Records broken at OTTER 2018

Twenty-five-year-old former Polish track star, Bartlomiej Przedwojewski, upset the form book to sweep to a record-breaking victory in the Otter African “Retto” Trail Run yesterday morning between Nature’s Valley and Storm’s River, with pre-race favourite, Kilian Jornet, forced out of the race in the early stages through injury.

  Conditions were near-perfect for running, but overnight rain had left the challenging course even my difficult, claiming several victims to falls and injuries, with several international athletes admitting that the race was “too technical” for their skills.

  Przedwojewski was not one of them and clocked a sensational 3 hr 40 min 48 sec to improve Swiss athlete, Marc Lauenstein’s course record by 14 minutes, with Lauenstein running a strong second half after a fall in the early stages to finish in 3:50:22, also well within his previous course record. Spanish athlete Oriol Cardona completed the podium, less than two minutes behind Lauenstein.

  “I felt comfortable all the way – a great race,” said the Pole. “But the difficult course demanded my full attention and I could not take in the views. I hope to do that tomorrow!”

  Norwegian Stian Angermund-Vik ran a steady race to place fourth and clinch the Golden Series Championship title, awarded to the athlete scoring the highest number of points after their three best scoring races in the series plus their results in yesterday’s Otter – the series Grand Finale. Jornet had led into the final, but injury put paid to his hopes of the title for 2018.

  British mountain and fell runner, Holly Page, came through strongly in the second half to clinch a fine victory in record time, ahead of New Zealander, Ruth Croft, who clinched the Golden Series Title. But all the talk was of the superb performance by new South African running sensation, Toni McCann, who led the race through 30km and held on for a podium position in third place, also well inside Robyn Owen’s 2016 course record.

  “That was a hard race,” admitted Page, who spent a year in Pretoria in 2016 as a development official. “But I felt strong in the second half and just kept going. I did not know how far ahead the South African was or whether or not I would catch her and it proved a bonus when I did. I would rate this right up there – in fact the highlight of my career, and what a spectacular race.”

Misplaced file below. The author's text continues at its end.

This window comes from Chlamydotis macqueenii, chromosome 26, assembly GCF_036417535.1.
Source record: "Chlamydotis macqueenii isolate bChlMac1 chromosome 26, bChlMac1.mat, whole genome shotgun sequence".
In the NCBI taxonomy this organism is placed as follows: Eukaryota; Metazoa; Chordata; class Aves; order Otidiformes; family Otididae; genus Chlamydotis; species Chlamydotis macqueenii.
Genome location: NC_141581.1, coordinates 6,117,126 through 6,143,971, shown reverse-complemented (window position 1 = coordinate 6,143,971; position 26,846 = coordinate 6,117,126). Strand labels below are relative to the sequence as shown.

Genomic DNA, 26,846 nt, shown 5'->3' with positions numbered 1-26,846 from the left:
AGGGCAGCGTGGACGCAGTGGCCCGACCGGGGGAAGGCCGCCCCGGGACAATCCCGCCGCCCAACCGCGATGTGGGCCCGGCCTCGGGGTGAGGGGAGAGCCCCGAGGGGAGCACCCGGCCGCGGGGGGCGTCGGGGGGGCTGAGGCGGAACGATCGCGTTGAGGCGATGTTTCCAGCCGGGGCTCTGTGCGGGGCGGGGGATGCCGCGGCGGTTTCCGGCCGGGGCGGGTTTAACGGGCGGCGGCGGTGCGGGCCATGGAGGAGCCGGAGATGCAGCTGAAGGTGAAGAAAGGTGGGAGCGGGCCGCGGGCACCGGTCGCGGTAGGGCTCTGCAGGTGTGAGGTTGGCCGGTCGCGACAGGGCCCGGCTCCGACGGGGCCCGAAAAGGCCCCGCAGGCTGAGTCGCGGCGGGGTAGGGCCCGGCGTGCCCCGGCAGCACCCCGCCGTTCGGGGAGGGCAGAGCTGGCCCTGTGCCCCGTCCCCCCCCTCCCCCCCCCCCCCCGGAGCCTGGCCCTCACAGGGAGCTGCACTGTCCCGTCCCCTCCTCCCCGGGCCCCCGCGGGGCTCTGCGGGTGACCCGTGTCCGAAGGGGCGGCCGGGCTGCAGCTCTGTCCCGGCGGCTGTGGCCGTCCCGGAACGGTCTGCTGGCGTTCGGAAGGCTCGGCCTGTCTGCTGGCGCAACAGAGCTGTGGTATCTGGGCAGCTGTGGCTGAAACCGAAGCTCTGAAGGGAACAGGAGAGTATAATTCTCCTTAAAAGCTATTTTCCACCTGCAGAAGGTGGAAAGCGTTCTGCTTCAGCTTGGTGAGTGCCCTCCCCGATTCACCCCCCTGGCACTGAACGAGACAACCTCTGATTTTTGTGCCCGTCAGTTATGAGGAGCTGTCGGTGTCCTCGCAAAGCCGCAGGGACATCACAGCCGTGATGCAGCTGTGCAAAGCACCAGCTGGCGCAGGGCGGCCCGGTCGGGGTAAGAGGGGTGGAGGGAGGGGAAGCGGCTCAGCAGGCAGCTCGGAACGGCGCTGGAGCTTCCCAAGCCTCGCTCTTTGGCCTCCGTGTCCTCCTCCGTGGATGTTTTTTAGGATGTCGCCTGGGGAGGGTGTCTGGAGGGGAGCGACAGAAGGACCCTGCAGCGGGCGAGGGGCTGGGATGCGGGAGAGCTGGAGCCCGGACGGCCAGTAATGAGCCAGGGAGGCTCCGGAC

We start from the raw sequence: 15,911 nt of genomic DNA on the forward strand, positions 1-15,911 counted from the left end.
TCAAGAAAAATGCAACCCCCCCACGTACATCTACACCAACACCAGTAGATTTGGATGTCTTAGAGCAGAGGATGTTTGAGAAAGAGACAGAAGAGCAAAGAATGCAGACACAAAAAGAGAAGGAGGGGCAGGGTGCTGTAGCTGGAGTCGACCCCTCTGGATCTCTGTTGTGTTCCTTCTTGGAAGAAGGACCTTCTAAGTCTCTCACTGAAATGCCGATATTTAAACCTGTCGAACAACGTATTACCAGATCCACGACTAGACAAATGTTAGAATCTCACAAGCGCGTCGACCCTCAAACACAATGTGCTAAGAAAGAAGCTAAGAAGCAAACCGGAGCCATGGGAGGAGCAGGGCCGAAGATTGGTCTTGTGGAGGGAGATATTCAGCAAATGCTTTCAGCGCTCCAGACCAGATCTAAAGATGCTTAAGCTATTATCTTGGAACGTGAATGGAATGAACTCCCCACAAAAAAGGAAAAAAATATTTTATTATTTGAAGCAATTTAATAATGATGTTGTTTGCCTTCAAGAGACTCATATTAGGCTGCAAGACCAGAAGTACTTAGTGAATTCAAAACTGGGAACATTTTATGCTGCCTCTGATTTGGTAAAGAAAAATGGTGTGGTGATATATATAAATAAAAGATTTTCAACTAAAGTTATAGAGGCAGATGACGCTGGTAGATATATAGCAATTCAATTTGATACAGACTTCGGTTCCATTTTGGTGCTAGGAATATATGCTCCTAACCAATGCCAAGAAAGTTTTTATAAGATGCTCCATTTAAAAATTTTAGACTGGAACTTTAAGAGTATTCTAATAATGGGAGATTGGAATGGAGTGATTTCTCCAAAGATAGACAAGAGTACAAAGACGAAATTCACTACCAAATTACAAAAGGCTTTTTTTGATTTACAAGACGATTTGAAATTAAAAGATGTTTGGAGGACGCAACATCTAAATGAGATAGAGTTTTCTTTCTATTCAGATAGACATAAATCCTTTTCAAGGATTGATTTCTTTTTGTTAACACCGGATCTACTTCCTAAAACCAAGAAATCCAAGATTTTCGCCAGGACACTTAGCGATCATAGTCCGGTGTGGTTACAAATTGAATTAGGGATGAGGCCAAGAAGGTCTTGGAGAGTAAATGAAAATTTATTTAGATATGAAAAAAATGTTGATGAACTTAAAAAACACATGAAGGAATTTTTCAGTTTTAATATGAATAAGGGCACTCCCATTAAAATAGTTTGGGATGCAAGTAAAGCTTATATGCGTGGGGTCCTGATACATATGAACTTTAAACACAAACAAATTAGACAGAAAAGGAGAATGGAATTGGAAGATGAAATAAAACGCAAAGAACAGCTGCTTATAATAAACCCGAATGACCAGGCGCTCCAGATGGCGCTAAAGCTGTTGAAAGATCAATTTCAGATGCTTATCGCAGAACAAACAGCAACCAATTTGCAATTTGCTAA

Remarkably McCann has been a trail athlete for barely 18 months and has never raced beyond 30km.  She has little athletics background, beyond playing field hockey, that would suggest she could compete with the best athletes in the world. She did more than compete yesterday. She all but destroyed the field, succumbing only in the last challenging sector to two of the world’s finest.

  The 24-year-old nutritionist gave her rivals plenty of food for thought, as she took the race lead from top Italian, Silvia Rampazzo, shortly after the swim crossing of the Bloukrans River at 13 km, before opening a gap of almost three minutes just 15km from the finish.

  Inevitably she tired as the final testing hills took their toll, but she refused to buckle even as the battle-hardened and vastly experienced Page and Croft came past at pace.  Many athletes lost hours rather than minutes in the second half as the testing hills forced them to a walk. McCann crossed the line at Storm’s River just three minutes behind Croft in a performance which had many of the internationals shaking their heads at an undoubted future world beater.

  McCann paid tribute to her mentor and coach, Meg Mackenzie, who herself had an excellent race to place 6th in an excellent 4:51:21. “Meg has been such an inspiration to me,” McCann admitted. She has achieved so much in the sport. She just told me to go and have fun today, so that’s what I did – it was an incredible race and I’ll certainly be back.”

  “That young South African is an exceptional talent,” admitted Rampazzo of McCann. “She was so light and fast – she just ran away from me. She is one for the future.”

  Crowning a top day for South African trail athletes were powerful performances by three Cape-based athletes, with Robbie Rorich, Rory Scheffer and Christiaan Greyling taking the last of the top ten positions ahead of some big name international athletes.

text by Stephen Granger; photo by Jacques Marais